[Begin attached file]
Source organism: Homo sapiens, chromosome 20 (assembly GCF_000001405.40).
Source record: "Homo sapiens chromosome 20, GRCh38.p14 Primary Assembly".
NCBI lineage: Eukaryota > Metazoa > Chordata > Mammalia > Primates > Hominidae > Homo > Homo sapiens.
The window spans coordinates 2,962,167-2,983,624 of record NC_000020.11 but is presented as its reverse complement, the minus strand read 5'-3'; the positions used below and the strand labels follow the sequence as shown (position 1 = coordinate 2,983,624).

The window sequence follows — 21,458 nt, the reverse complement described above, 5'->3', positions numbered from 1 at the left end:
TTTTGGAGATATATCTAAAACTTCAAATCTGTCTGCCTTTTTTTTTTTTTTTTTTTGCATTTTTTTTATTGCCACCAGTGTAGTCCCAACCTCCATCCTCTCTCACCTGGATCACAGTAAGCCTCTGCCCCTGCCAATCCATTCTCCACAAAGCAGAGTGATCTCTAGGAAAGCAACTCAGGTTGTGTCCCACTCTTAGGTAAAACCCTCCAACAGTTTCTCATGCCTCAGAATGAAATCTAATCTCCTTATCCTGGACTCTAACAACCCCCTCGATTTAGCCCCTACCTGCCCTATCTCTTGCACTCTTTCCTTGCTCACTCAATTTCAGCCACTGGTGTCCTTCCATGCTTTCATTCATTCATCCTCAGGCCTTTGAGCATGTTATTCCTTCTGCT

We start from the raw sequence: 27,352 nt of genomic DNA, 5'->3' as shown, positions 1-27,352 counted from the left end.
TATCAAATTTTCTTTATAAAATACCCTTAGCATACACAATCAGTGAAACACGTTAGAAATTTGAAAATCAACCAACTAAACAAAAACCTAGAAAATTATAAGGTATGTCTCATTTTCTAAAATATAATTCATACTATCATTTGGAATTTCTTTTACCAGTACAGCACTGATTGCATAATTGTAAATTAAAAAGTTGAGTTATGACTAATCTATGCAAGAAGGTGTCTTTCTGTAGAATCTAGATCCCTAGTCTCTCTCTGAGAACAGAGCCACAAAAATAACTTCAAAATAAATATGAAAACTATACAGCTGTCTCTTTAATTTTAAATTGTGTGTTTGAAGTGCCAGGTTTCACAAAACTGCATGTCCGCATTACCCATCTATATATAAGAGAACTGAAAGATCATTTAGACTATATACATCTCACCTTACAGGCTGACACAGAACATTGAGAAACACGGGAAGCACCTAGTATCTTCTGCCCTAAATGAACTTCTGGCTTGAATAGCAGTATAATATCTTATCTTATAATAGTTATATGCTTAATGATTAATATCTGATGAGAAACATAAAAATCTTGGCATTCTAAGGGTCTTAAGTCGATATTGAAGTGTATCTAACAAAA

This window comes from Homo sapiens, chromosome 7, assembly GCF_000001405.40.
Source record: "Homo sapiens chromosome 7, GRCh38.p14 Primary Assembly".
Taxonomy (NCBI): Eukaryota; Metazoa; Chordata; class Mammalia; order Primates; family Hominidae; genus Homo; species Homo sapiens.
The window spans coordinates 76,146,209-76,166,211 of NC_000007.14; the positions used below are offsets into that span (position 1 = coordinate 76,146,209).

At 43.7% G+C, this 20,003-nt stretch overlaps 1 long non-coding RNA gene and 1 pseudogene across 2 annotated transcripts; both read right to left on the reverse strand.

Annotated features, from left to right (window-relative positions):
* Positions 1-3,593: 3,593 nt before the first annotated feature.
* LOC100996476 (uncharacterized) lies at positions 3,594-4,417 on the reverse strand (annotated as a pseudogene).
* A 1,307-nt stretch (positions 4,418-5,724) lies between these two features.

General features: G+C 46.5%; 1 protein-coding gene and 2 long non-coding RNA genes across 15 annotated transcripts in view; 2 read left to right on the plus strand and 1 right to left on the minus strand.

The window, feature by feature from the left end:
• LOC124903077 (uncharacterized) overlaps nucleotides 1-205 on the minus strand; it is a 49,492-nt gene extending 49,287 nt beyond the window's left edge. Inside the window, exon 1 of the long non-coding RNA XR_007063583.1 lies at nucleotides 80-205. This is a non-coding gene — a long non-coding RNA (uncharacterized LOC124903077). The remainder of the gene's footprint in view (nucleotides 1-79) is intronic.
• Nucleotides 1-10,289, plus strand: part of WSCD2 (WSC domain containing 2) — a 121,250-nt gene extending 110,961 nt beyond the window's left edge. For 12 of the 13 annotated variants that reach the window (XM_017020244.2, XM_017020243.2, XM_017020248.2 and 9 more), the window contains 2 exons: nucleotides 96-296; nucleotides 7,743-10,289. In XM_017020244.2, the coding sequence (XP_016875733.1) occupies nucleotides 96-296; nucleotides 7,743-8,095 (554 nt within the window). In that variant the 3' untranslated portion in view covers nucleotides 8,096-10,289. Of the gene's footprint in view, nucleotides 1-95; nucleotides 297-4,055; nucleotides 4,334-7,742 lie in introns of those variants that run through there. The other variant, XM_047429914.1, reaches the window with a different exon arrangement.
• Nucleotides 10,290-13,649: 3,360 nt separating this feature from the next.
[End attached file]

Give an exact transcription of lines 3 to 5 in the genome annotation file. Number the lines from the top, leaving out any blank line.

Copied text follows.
NCBI lineage: Eukaryota > Metazoa > Chordata > Mammalia > Primates > Hominidae > Homo > Homo sapiens.
The window spans coordinates 2,962,167-2,983,624 of record NC_000020.11 but is presented as its reverse complement, the minus strand read 5'-3'; the positions used below and the strand labels follow the sequence as shown (position 1 = coordinate 2,983,624).

The window sequence follows — 21,458 nt, the reverse complement described above, 5'->3', positions numbered from 1 at the left end: